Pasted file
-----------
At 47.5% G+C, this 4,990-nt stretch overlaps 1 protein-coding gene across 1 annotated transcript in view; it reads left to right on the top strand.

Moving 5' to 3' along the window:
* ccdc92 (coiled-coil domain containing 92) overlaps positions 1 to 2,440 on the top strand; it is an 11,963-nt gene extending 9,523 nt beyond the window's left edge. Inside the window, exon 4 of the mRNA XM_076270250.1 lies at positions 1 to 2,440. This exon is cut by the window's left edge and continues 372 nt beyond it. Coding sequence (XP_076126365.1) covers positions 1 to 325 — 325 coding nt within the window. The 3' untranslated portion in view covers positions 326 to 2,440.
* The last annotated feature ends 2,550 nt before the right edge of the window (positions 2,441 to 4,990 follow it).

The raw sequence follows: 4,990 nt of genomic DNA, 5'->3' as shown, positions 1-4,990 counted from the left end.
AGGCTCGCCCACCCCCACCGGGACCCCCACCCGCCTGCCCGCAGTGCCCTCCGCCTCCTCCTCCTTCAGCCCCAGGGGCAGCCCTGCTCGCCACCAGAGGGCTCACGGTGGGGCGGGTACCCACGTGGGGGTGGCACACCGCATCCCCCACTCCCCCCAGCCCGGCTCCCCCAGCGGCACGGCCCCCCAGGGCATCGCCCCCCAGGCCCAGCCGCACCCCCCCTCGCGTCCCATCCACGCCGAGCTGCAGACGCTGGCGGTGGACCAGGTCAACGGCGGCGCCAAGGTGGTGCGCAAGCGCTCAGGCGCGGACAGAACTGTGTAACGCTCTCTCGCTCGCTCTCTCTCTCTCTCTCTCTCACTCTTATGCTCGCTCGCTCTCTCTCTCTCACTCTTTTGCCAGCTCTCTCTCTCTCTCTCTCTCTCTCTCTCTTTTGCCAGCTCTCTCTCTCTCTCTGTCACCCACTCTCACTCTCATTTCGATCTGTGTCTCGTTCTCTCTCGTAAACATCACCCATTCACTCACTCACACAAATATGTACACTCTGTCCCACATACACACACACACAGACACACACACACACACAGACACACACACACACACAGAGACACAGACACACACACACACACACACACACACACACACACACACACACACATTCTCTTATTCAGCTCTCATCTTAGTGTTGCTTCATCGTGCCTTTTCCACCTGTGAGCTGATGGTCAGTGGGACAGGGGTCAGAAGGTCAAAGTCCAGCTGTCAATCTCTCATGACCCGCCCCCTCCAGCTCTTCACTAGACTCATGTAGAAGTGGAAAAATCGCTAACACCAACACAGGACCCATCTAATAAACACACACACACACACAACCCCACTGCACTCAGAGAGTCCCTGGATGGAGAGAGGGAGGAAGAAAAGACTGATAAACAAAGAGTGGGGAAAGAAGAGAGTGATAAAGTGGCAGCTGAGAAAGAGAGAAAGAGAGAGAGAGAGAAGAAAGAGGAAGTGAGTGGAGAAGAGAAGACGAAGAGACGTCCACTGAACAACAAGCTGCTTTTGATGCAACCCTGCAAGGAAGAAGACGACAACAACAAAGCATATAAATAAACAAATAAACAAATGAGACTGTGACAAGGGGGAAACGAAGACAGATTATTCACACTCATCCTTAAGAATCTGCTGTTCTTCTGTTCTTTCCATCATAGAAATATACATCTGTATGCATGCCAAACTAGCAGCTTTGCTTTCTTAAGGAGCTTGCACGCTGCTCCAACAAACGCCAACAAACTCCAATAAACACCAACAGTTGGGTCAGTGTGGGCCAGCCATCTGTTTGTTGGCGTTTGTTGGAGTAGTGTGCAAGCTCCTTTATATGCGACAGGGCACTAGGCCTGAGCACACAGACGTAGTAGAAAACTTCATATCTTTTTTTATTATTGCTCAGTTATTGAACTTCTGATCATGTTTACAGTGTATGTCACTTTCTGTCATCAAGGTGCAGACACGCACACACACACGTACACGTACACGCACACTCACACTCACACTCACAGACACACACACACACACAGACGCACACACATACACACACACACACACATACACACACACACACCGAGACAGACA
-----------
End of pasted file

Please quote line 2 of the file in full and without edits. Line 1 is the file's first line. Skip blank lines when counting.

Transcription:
Moving 5' to 3' along the window: